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Old 03-18-2018, 11:51 AM   #1
mphilli2
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The "rewilding" of carnivores

Not specific to the Adirondacks, but here is the link to an article (NY Times) about the "rewilding" of wolves and other carnivores. Effects, where it can succeed, where not.


https://www.nytimes.com/2018/03/16/s...av=bottom-well
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Old 03-20-2018, 02:53 PM   #2
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Not specific to the Adirondacks, but here is the link to an article (NY Times) about the "rewilding" of wolves and other carnivores. Effects, where it can succeed, where not.





https://www.nytimes.com/2018/03/16/s...av=bottom-well


Interesting read. Ive heard hunting advocates talk about this subject as well, specifically the biological carrying capacity that exists, or doesnít exist, in many areas where predators use to roam.

I saw similar article in the ADK explorer with a yes versus no opinion piece about reintroducing the cougar to NY. The yes person stated that NY (including the ADKís) has ample space and prey base for the cats, even suggesting that NY needs a predator like the cougar to control the deer #ís. The no person pointed out that the higher density of deer exists outside of ADKís in western and central NY, which the cats would inevitably drift towards, causing problems.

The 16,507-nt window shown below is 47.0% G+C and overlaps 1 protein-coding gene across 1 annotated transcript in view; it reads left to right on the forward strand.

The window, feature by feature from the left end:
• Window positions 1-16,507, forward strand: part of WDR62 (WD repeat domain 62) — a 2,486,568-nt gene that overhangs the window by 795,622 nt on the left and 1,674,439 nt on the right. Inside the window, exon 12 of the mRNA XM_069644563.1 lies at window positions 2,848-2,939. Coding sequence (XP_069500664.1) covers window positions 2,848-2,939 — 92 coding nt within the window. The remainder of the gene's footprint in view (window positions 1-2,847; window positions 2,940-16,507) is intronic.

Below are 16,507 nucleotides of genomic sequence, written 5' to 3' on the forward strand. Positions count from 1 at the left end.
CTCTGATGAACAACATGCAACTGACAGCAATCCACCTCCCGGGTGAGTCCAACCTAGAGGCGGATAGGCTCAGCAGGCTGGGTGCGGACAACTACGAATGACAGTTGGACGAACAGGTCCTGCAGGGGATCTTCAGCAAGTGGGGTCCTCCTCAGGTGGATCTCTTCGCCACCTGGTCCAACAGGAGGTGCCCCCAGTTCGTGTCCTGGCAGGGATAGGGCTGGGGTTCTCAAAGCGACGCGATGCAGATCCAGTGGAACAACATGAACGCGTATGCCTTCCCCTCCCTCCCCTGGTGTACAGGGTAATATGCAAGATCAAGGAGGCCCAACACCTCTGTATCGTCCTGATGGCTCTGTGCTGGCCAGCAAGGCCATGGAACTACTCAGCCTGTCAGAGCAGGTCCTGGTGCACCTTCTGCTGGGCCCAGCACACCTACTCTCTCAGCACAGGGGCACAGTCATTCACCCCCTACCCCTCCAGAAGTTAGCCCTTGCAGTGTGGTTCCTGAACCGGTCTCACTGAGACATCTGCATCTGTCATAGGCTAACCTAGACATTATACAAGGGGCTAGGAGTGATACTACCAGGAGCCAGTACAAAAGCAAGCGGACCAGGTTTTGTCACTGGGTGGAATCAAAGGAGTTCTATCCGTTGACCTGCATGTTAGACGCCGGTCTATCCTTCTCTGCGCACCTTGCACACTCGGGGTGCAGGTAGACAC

I agree with the no person on that issue: the ADKís, and similar mature forests in the northeast, just donít have the same prey populations in the same way that places like Montana, Wyoming and Idaho do.


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Old 03-20-2018, 03:37 PM   #3